May 2-6 – Starting Slaughterhouse

We will start Slaughterhouse Five this week.

  • We’ll do some work with Foster’s irony chapter. This is important because irony is a major factor in SH5.
  • I’ll ask you to read Chapter 1 for Wednesday, and then on Wednesday we’ll do some small group work with the big concepts that emerge from Chapter 1 (war, death, family, writing/art).
  • Wednesday night, I’m going to ask you to do lab book prompt #2 on the Chapters 1-4 sheet (SH5 Chapters 1-4).
  • On Thursday, we’ll have a big-group discussion about Chapter 1. Note, as we discussed, that chapter 1 is really a prologue–it is the author talking about the book. But it’s also a key that lays out some of the major concepts of the novel ahead.
  • On Friday, you’ll have a reading day for Chapters 2-4

We will also sign up for lab book interviews beginning May 10. I know this year our lab book interviews overlap with our AP Testing Schedule in pretty much the worst way possible. I’m so sorry–but not sorry enough to eliminate lab book interviews, which are essentially a portfolio of your reading work this trimester.

I will pass out English 10 Honors Lab Book Interview Packet Spring 2016, though these are much abbreviated from your earlier one since you now know the drill.


10 thoughts on “May 2-6 – Starting Slaughterhouse

  1. For May 5th

    There are a couple of thinasty that I noticed in the first chapter. The first is connected to when we were discussing motifs in class. I cannot remember he exact point in the book but I feel like I saw a similie or metaphor about the army being like pawns.sort for he chess analogy again but it works so well!

    So in chess, pawns are small, and not very valuable. There are 8 of them on each side so overall they add up to a nicer value. Pawns are also the pieces most commonly sacrificed on the board as well. But then there’s a special part about them: if they reach the other end of her board, they can be promoted to a more valuable piece. Each one has so much potential…

    Now let’s translate this into terms of people and war, and how this relates to help babies motif. People in an army are small, and one being lost can be easy to handle, in comparison to a whole army. And our a comparison to the promotion part, each person, each army, has so much potential, yet, we seem to value some things so little in the overall grand scheme of things.

    Now for the second part. I think this may relate to a motif. So in the prologue, we see a comparison of this book being anti-war and anti-glacier because they are unstoppable. That made me think-what could stop a glacier? And the first thing that popped into my head was global warming (it may not exactly stop a glacier but it stops it in a different way I guess). How does global warming relate to the ability to stops war? Well, global warming is a global effecct, and I wonder if it’s a global disaster that will unite us all. Sounds like a cheesy movie to me (aka Avengers: Age of Ultron and in 2 days Civil War). So yeah, overall, I wonder if an idea he could be trying to communicate is that we need to unite? I am not sure. Just tossing out ideas like free samples. Hopefully some of this makes sense to others too.

  2. For our lab book, we were supposed to find a motif and track it throughout the first chapter. Now I am not sure if the phrase “so it goes” is a motif or not, though it does pop up several times, but I decided to focus on this phrase and what it means anyway. From what I could see, the “So it goes” phrase is written five times throughout the first chapter, and each time after a death. I feel as if these three words “So it goes” sounds a lot like “Life goes on”. Vonnegut makes death sound like a natural thing, and when it happens, life continues on and that it should not be something to dwell on. Vonnegut even says this at the end of the first chapter that, “People aren’t supposed to look back. I’m certainly not going to do it anymore.”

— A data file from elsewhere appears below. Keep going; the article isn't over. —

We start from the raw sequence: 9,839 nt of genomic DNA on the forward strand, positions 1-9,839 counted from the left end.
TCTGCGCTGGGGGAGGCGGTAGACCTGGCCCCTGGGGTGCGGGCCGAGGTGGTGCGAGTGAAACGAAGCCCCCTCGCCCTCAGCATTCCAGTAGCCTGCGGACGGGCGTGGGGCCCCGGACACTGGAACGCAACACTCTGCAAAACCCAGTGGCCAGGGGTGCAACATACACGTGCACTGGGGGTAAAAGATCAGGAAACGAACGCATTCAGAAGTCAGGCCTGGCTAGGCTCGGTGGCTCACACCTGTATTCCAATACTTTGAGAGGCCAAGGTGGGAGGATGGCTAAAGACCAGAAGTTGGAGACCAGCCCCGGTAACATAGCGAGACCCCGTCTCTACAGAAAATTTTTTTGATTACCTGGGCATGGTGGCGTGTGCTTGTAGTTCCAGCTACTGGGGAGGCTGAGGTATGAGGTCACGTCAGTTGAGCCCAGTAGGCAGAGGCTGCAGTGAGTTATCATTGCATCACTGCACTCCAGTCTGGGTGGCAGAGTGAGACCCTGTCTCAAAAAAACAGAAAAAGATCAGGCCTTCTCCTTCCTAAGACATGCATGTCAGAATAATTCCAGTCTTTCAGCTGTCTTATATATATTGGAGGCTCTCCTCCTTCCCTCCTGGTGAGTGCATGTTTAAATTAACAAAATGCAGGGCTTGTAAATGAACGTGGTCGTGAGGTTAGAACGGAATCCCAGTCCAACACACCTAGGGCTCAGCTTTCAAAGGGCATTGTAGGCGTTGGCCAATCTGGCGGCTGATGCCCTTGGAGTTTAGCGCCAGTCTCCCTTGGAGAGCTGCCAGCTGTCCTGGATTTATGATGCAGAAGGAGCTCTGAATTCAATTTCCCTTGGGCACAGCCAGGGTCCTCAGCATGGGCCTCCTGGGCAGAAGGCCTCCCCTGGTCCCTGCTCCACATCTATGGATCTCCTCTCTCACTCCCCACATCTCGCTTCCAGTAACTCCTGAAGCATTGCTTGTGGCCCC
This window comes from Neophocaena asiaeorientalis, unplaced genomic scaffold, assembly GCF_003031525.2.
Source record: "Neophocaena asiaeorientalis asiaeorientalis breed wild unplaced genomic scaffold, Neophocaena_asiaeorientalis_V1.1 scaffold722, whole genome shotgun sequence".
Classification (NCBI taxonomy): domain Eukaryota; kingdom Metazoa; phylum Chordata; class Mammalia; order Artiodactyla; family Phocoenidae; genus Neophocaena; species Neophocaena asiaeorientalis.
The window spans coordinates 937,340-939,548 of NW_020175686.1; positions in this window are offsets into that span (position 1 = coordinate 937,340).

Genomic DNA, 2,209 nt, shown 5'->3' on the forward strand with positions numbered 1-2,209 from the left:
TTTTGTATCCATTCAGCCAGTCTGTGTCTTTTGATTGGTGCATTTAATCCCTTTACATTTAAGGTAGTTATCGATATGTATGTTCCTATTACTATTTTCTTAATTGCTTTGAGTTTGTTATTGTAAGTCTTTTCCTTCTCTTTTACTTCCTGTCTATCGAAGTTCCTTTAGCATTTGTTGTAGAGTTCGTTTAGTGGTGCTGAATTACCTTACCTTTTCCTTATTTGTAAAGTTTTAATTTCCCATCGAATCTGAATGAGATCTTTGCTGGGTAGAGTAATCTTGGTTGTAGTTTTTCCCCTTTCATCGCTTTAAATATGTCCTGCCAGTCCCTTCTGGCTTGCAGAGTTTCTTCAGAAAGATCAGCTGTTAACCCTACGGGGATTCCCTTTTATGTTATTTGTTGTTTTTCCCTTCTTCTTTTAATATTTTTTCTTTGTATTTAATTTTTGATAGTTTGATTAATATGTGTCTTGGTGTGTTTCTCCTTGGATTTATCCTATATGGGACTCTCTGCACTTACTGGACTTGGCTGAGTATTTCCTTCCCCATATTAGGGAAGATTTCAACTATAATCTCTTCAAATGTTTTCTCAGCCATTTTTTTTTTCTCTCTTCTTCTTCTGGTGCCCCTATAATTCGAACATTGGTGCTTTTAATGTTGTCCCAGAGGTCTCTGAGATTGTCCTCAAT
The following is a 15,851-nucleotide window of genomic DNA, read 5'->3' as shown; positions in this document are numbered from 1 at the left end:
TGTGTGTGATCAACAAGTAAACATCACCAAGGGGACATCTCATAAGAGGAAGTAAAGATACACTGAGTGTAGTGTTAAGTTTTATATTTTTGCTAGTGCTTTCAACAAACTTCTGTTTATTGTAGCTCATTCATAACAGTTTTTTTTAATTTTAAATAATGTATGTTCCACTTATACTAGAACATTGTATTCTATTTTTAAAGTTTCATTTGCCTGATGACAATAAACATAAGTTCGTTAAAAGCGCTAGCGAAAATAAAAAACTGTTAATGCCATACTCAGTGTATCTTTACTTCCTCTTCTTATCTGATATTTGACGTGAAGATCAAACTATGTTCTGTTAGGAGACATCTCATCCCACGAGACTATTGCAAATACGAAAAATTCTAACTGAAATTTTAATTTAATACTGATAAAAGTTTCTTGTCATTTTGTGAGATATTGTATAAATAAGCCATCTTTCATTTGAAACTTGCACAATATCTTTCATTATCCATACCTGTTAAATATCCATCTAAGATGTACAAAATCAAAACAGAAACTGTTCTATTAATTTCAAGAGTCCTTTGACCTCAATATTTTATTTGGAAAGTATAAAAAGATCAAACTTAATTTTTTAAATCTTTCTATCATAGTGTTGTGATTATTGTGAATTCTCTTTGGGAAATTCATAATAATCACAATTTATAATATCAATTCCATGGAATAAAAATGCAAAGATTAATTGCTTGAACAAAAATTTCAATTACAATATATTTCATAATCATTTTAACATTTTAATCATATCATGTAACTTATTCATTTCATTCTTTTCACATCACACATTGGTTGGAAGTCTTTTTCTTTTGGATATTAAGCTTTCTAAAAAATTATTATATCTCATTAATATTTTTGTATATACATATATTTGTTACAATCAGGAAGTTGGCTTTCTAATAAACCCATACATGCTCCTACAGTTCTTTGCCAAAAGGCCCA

3. I totally agreed with Ellen about the Baby motif and how it connects to innocence. I think that that represents the “before” of the war. Before the war the soldiers are innocent and in a way oblivious as to what will happen. And babies are also like the “before” of the war because they are silly. The things that countries do before a war- that often lead to it- are ridiculous and sometimes make war seem pointless or like it was for no good reason. They fight over stupid things.
    I also noticed something about the telephone motif. Telephones are a facilitator for storytelling and his phone calls get no where and he can’t figure out the story. Which is kind of ironic because the telephone is doing the opposite of what it is supposed to do. So far, there seems to be an endless cycle of irony and everything is connected. Like Mrs B said, this book is ironic as it gets. Also, maybe this is like really obvious but I noticed that most or all of the motifs are connected to a message about war. That would make since because he is writing an anti war novel. Although, sometimes the various motifs have different messages that tie into the bigger message and I think here they really work together to form this anti war message.

  4. Slaughterhouse-Five
    Writing the story before it’s done: I feel like the narrator is trying to forget the war and cope with the horrors he saw when he was in it, and he was trying to cope by writing the story. However, it ends up holding him back.
    Breath like mustard gas and roses: These are totally different smells, I’ll say. Also, mustard gas was outlawed after WWI not after WWII, which the speaker was in. So.